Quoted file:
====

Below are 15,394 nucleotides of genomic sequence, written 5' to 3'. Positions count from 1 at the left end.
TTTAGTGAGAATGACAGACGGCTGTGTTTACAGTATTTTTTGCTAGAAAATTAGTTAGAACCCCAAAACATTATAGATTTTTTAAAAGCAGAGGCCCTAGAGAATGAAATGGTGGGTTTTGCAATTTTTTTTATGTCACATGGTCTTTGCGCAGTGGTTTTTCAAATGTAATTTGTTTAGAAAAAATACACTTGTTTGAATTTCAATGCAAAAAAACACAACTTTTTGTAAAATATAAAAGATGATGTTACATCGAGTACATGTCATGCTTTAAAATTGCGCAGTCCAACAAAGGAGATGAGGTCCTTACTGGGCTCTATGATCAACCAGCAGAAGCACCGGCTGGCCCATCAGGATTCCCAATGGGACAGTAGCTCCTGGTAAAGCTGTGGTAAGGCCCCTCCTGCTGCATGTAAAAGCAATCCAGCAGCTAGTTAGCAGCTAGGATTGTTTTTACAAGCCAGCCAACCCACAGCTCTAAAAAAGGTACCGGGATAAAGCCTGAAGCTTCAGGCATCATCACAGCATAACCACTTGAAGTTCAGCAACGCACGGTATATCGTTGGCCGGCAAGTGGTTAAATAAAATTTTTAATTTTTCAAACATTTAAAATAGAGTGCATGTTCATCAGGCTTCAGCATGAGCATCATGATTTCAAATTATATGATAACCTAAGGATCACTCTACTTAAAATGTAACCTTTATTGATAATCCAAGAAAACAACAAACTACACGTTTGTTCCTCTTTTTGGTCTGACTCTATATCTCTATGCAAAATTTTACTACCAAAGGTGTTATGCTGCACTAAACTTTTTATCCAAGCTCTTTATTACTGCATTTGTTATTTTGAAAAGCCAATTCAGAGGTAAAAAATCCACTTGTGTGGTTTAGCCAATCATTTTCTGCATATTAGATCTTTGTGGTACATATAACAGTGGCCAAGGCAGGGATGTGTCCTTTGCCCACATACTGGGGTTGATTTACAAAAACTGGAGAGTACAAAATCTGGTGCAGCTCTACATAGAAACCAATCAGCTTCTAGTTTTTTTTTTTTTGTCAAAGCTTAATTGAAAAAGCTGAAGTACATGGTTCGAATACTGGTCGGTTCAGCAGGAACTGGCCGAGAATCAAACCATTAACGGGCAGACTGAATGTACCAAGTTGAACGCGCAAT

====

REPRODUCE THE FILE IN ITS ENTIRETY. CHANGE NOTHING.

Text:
Below are 15,394 nucleotides of genomic sequence, written 5' to 3'. Positions count from 1 at the left end.
TTTAGTGAGAATGACAGACGGCTGTGTTTACAGTATTTTTTGCTAGAAAATTAGTTAGAACCCCAAAACATTATAGATTTTTTAAAAGCAGAGGCCCTAGAGAATGAAATGGTGGGTTTTGCAATTTTTTTTATGTCACATGGTCTTTGCGCAGTGGTTTTTCAAATGTAATTTGTTTAGAAAAAATACACTTGTTTGAATTTCAATGCAAAAAAACACAACTTTTTGTAAAATATAAAAGATGATGTTACATCGAGTACATGTCATGCTTTAAAATTGCGCAGTCCAACAAAGGAGATGAGGTCCTTACTGGGCTCTATGATCAACCAGCAGAAGCACCGGCTGGCCCATCAGGATTCCCAATGGGACAGTAGCTCCTGGTAAAGCTGTGGTAAGGCCCCTCCTGCTGCATGTAAAAGCAATCCAGCAGCTAGTTAGCAGCTAGGATTGTTTTTACAAGCCAGCCAACCCACAGCTCTAAAAAAGGTACCGGGATAAAGCCTGAAGCTTCAGGCATCATCACAGCATAACCACTTGAAGTTCAGCAACGCACGGTATATCGTTGGCCGGCAAGTGGTTAAATAAAATTTTTAATTTTTCAAACATTTAAAATAGAGTGCATGTTCATCAGGCTTCAGCATGAGCATCATGATTTCAAATTATATGATAACCTAAGGATCACTCTACTTAAAATGTAACCTTTATTGATAATCCAAGAAAACAACAAACTACACGTTTGTTCCTCTTTTTGGTCTGACTCTATATCTCTATGCAAAATTTTACTACCAAAGGTGTTATGCTGCACTAAACTTTTTATCCAAGCTCTTTATTACTGCATTTGTTATTTTGAAAAGCCAATTCAGAGGTAAAAAATCCACTTGTGTGGTTTAGCCAATCATTTTCTGCATATTAGATCTTTGTGGTACATATAACAGTGGCCAAGGCAGGGATGTGTCCTTTGCCCACATACTGGGGTTGATTTACAAAAACTGGAGAGTACAAAATCTGGTGCAGCTCTACATAGAAACCAATCAGCTTCTAGTTTTTTTTTTTTTGTCAAAGCTTAATTGAAAAAGCTGAAGTACATGGTTCGAATACTGGTCGGTTCAGCAGGAACTGGCCGAGAATCAAACCATTAACGGGCAGACTGAATGTACCAAGTTGAACGCGCAAT